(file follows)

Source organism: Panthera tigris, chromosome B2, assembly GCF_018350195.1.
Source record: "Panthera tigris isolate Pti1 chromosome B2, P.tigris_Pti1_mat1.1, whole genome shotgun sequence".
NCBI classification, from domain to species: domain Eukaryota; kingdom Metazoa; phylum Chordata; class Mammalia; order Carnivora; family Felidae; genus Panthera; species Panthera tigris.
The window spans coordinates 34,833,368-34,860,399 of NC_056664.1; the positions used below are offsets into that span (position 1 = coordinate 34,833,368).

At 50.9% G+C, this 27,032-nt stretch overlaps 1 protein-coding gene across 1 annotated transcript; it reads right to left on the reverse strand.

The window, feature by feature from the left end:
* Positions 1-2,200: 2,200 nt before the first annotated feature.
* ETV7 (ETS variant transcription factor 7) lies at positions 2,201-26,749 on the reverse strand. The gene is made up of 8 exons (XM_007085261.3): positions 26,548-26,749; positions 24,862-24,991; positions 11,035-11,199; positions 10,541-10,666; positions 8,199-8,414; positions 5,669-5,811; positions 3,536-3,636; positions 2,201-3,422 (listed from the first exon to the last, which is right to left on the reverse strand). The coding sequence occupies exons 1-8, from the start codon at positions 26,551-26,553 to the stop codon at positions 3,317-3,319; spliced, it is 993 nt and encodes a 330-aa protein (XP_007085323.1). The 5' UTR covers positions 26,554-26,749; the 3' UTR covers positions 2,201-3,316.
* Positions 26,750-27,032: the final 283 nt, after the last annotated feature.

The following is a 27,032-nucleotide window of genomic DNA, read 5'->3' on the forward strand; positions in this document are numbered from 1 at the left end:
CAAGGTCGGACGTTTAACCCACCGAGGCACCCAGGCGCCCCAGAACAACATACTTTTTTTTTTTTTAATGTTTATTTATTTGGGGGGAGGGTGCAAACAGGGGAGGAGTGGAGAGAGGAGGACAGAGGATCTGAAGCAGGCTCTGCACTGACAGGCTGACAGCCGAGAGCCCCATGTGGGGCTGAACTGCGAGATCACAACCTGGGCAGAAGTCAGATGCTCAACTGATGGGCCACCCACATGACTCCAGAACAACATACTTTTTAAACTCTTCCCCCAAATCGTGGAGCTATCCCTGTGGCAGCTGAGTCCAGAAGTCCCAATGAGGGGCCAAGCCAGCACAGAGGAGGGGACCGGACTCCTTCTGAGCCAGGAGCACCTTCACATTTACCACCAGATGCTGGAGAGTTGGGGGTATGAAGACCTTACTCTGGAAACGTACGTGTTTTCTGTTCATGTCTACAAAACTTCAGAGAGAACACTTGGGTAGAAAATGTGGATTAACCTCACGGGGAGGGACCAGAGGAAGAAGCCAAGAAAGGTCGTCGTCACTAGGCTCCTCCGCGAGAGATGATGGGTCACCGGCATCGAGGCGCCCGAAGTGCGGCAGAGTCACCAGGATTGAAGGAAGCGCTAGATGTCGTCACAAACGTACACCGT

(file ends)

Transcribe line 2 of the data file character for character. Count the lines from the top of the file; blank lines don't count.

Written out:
Source record: "Panthera tigris isolate Pti1 chromosome B2, P.tigris_Pti1_mat1.1, whole genome shotgun sequence".